They are generally tolerant of most soil types, so that isn't usually a major concern when choosing a planting location. However, good drainage is important to ensure that they don't experience root rot. If they're planted in poor quality soil, consider applying a nitrogen-rich fertilizer a couple of times during the growing season to help provide your plant with the nutrients it needs to grow. This becomes generally unnecessary once the plant has reached its full growth potential.

When Should I Plant?

Spring and Fall are the ideal seasons to plant Junipers. The mild temperatures in these two seasons allow the plant to acclimate to the landscape before extreme Summer or Winter temperatures set in.

  • Spring Planting: Spring is generally a better time for planting in colder regions, such as USDA Zones below 7. It gives your plants ample time to establish themselves in the landscape before the bitter cold of winter. Plant after your last expected frost of the year. Summer tends to be milder in these zones as well, so it poses less of a risk to your plant. If you plant in Spring and you're above USDA Zone 7, be sure you're keeping an eye on your plants during the summer heat. They may require more frequent watering.
  • Fall Planting: Fall planting is ideal for USDA Zones above 7 because they tend to have milder winters and more intense summers. During fall, the ground is nice and warm so your plant's roots can spread easily but the air temperatures have cooled off somewhat. Regardless of your zone, we recommend planting at least 1 month before your first expected frost date. This will give your plant time to situate itself in the landscape before freezing temperatures start to roll in.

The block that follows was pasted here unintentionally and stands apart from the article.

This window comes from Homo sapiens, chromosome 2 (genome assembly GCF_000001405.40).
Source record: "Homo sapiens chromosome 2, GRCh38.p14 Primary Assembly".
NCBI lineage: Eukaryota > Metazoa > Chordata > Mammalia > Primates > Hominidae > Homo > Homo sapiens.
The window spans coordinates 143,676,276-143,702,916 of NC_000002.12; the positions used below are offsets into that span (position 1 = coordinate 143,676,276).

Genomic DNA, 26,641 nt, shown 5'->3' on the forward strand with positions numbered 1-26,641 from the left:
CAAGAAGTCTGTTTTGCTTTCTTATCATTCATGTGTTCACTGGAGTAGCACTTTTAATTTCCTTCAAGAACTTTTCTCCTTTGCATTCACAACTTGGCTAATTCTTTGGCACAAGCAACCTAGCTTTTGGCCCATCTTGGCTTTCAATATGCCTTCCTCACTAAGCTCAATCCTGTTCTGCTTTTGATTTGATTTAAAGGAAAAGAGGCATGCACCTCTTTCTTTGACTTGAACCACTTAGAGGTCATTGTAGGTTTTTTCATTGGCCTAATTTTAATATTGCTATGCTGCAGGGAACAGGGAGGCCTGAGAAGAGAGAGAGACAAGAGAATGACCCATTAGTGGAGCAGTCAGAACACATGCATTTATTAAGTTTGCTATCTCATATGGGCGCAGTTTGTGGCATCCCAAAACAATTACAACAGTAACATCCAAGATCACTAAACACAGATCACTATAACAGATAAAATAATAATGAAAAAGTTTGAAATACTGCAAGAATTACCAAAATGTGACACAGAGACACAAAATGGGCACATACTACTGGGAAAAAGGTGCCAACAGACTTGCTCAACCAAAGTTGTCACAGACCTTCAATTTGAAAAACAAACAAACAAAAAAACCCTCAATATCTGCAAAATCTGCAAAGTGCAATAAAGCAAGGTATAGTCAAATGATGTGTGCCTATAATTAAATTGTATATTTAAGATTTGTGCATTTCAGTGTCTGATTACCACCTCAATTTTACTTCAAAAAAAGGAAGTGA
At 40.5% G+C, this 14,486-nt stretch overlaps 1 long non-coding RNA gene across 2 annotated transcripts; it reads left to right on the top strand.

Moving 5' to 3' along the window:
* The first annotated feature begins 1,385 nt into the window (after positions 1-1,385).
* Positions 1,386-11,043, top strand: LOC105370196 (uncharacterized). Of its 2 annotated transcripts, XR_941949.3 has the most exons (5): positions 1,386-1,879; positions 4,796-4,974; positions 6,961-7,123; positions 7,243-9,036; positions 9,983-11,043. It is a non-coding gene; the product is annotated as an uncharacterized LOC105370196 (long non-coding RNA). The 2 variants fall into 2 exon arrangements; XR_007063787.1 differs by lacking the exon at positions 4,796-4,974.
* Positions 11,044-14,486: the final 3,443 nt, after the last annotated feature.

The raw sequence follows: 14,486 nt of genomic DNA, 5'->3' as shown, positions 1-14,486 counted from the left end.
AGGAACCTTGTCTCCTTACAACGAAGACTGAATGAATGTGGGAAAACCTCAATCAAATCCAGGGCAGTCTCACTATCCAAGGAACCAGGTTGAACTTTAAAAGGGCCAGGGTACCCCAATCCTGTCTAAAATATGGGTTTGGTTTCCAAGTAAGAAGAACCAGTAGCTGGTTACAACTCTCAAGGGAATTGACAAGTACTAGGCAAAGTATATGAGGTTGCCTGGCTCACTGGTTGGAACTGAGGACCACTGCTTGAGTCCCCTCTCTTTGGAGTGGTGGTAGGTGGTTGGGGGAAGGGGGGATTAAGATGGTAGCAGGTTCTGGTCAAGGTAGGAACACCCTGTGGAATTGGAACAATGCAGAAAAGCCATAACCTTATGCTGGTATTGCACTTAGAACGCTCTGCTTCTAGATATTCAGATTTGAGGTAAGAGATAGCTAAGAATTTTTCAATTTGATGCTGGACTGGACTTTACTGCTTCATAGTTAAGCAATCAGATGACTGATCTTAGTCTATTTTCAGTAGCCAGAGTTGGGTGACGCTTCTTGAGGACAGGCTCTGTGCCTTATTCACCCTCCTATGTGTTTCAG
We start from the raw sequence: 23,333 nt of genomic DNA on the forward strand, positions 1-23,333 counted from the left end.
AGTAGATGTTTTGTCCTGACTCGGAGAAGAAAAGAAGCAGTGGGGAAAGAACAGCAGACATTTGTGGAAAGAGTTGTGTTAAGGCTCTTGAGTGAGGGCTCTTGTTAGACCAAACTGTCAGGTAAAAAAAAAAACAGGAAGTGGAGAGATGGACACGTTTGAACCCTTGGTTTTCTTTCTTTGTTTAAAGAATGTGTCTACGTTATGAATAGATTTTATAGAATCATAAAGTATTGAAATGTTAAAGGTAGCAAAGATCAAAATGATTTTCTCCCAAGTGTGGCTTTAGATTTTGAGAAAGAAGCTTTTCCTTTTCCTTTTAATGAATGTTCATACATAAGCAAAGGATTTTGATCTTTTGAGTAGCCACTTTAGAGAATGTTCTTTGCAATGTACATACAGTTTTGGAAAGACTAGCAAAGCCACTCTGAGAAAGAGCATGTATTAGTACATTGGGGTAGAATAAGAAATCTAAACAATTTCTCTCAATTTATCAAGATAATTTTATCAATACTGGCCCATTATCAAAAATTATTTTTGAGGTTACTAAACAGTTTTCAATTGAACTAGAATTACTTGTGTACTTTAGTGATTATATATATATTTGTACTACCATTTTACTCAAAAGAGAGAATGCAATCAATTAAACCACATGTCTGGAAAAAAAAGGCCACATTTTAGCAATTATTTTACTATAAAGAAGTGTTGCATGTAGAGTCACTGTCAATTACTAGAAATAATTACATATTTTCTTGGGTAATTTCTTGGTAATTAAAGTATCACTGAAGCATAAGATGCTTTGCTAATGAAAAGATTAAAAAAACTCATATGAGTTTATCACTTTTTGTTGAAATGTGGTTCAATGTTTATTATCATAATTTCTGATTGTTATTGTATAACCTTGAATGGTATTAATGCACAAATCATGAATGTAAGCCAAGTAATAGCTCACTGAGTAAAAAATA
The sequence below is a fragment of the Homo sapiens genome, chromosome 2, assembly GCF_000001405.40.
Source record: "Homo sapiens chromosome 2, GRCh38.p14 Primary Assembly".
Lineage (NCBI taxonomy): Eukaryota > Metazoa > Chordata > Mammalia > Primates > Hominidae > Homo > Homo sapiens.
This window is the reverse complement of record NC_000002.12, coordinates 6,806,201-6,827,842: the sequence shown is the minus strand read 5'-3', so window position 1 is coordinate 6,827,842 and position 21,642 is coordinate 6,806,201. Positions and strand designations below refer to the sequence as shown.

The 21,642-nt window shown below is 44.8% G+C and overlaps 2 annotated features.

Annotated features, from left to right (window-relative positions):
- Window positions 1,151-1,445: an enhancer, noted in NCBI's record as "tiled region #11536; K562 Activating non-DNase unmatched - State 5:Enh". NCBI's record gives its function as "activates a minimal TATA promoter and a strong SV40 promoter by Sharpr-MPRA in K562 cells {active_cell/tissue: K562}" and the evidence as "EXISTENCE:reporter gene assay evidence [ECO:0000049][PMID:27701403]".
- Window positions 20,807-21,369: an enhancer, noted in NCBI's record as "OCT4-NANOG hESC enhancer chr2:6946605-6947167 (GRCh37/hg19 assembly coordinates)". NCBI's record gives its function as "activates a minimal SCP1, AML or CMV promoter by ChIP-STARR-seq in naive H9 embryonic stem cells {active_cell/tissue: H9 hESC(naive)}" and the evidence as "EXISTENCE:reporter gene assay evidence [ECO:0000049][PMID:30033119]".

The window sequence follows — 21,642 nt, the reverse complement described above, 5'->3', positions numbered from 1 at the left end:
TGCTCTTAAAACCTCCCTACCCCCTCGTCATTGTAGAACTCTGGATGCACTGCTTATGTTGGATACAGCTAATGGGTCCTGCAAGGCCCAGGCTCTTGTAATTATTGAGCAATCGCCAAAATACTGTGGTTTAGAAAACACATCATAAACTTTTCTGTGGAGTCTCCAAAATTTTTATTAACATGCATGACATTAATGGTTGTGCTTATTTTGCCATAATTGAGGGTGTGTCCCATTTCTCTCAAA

How Do I Plant Juniper Trees?

  1. To get the most out of your Trees, make sure that you’ve chosen the correct one for your growing conditions.
  2. Dig a hole three times the width of the root ball (the clump of roots and soil in the pot) of your plant.
    • The hole doesn't need to be any deeper that will allow for the plant to sit flush with the ground around it. However, if you have slow drainage in your planting location, consider digging a slightly shallower hole so that your plant will sit 3-4 inches above the native ground. Then, mound dirt around the base of the plant.
  3. Mix your native soil with some rich gardening soil to provide extra nutrients.
    • This step isn’t 100% necessary for Junipers. They do well in a wide range of soil qualities. This step will help your plant get started on the right foot in your landscape, though.
  4. Backfill the hole with the dirt mixture and top with 3-4 inches of mulch to help retain moisture.
  5. Water your new planting 2-3 times per week for the first growing season.
    • Monitor your plants for the first couple of weeks. If your soil seems to be retaining a lot of water between waterings or if you've been getting a lot of rain, decrease your watering frequency. If they seem to be drying out quickly and you've had dry weather, you may need to increase your watering frequency.